its Balance Sheet balances.

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Figure D-2.6d: Bank B’s First Balance Sheet

Bank B

A L

TR = $1m RR = $1m ER = $0m GS = $6m LL = $4m

DD = $10m

NW = $1m

NOTE: r = 10% and since ER = 0, Bank B is

fully loaned up.

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Figure D-2.6e: Bank B’s Second Balance Sheet

Bank B

A L

TR = RR = ER = GS = LL =

DD =

NW =

ΔLL = ΔDD =

ΔTR = ΔDD =

2.

a.

b.

c.

2.a. A check for $1m is deposited in Bank B and Bank B receives $1m in TR from Bank A in the clearing step.

b. DD Creation: Bank B loans out $0.9m and creates DD of $0.9m.

c. Clearing Step: $0.9m is spent and deposited in Bank C.

Bank C gains $0.9m in TR and Bank B loses $0.9m in TR.

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Figure D-2.6f: Bank B’s Third Balance Sheet

Bank B

A L

TR = RR = ER = GS = LL =

DD =

NW = 3.

NOTE: Bank B is fully loaned up and

its Balance Sheet balances.

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Table D-2.1a: Summary of Deposit Expansion Process

Bank ΔTR ΔRR ΔER ΔLL ΔDD ΣΔDD A $1.00m $0.00m $1.00m $1.00m $1.00m $1.00m B $1.00m $0.10m $0.90m $0.90m $0.90m $1.90m C $0.90m $0.09m $0.81m $0.81m $0.81m $2.71m D $0.81m $0.08m $0.73m $0.73m $0.73m $3.44m E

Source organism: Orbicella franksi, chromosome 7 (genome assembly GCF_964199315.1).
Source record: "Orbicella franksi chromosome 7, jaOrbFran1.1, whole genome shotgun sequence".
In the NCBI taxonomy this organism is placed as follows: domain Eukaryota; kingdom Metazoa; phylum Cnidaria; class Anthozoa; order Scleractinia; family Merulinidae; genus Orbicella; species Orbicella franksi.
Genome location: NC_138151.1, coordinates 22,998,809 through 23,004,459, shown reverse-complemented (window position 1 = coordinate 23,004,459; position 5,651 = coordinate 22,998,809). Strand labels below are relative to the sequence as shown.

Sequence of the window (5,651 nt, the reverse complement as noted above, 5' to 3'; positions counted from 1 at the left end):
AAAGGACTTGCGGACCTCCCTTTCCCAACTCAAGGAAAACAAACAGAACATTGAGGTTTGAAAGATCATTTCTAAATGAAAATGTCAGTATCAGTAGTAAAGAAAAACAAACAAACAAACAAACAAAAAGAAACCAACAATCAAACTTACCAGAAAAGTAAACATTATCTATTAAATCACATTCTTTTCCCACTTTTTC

Other

Banks

Totals

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Figure D-2.7a: The Banking System’s First Balance Sheet When r = 10%

Banking System

A L

TR = $50m RR = $50m ER = $0m GS = $140m LL = $335m

DD = $500m

NW = $25m

NOTE: r = 10% and since ER = 0, the Banking System is fully loaned up (ER = 0 for all banks in the Banking System).

1.

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Figure D-2.7b: Banking System’s Second Balance Sheet

Banking System

A L

TR = $51m RR = $50m ER = +$1m GS = $139m LL = $335m

DD = $500m

NW = $25m ΔLL = +$10m ΔDD = +$10m 2.

a.

b.

2.a. Fed purchases $1m in GS from Bank A